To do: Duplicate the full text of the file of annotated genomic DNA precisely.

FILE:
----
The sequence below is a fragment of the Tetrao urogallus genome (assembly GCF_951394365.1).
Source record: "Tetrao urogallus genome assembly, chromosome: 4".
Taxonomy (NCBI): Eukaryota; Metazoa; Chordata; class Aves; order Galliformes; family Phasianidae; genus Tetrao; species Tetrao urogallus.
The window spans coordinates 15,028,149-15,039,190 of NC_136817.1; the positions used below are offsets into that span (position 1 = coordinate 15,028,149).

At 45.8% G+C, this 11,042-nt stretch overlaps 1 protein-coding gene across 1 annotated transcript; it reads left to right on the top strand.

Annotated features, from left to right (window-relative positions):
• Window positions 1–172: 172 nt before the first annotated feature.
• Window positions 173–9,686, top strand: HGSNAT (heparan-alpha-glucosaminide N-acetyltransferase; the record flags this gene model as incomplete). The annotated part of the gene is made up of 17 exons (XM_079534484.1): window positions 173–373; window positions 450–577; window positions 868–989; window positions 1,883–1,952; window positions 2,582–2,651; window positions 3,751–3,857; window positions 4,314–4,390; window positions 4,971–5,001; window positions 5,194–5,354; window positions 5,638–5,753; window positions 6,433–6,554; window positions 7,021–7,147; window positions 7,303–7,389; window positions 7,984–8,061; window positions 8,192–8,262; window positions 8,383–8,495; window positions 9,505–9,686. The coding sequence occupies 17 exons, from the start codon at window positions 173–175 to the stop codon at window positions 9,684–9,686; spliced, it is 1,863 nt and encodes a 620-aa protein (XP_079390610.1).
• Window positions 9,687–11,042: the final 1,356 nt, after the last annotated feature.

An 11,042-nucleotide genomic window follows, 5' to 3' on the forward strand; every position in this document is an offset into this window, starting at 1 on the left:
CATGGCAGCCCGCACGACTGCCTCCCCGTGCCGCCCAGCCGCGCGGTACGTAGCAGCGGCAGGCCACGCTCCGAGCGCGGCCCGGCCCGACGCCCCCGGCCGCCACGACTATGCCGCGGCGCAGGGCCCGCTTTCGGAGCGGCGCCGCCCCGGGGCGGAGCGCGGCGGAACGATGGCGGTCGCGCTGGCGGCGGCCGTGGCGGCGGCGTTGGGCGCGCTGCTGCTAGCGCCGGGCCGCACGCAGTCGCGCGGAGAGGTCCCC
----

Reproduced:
The sequence below is a fragment of the Tetrao urogallus genome (assembly GCF_951394365.1).
Source record: "Tetrao urogallus genome assembly, chromosome: 4".
Taxonomy (NCBI): Eukaryota; Metazoa; Chordata; class Aves; order Galliformes; family Phasianidae; genus Tetrao; species Tetrao urogallus.
The window spans coordinates 15,028,149-15,039,190 of NC_136817.1; the positions used below are offsets into that span (position 1 = coordinate 15,028,149).

At 45.8% G+C, this 11,042-nt stretch overlaps 1 protein-coding gene across 1 annotated transcript; it reads left to right on the top strand.

Annotated features, from left to right (window-relative positions):
• Window positions 1–172: 172 nt before the first annotated feature.
• Window positions 173–9,686, top strand: HGSNAT (heparan-alpha-glucosaminide N-acetyltransferase; the record flags this gene model as incomplete). The annotated part of the gene is made up of 17 exons (XM_079534484.1): window positions 173–373; window positions 450–577; window positions 868–989; window positions 1,883–1,952; window positions 2,582–2,651; window positions 3,751–3,857; window positions 4,314–4,390; window positions 4,971–5,001; window positions 5,194–5,354; window positions 5,638–5,753; window positions 6,433–6,554; window positions 7,021–7,147; window positions 7,303–7,389; window positions 7,984–8,061; window positions 8,192–8,262; window positions 8,383–8,495; window positions 9,505–9,686. The coding sequence occupies 17 exons, from the start codon at window positions 173–175 to the stop codon at window positions 9,684–9,686; spliced, it is 1,863 nt and encodes a 620-aa protein (XP_079390610.1).
• Window positions 9,687–11,042: the final 1,356 nt, after the last annotated feature.

An 11,042-nucleotide genomic window follows, 5' to 3' on the forward strand; every position in this document is an offset into this window, starting at 1 on the left:
CATGGCAGCCCGCACGACTGCCTCCCCGTGCCGCCCAGCCGCGCGGTACGTAGCAGCGGCAGGCCACGCTCCGAGCGCGGCCCGGCCCGACGCCCCCGGCCGCCACGACTATGCCGCGGCGCAGGGCCCGCTTTCGGAGCGGCGCCGCCCCGGGGCGGAGCGCGGCGGAACGATGGCGGTCGCGCTGGCGGCGGCCGTGGCGGCGGCGTTGGGCGCGCTGCTGCTAGCGCCGGGCCGCACGCAGTCGCGCGGAGAGGTCCCC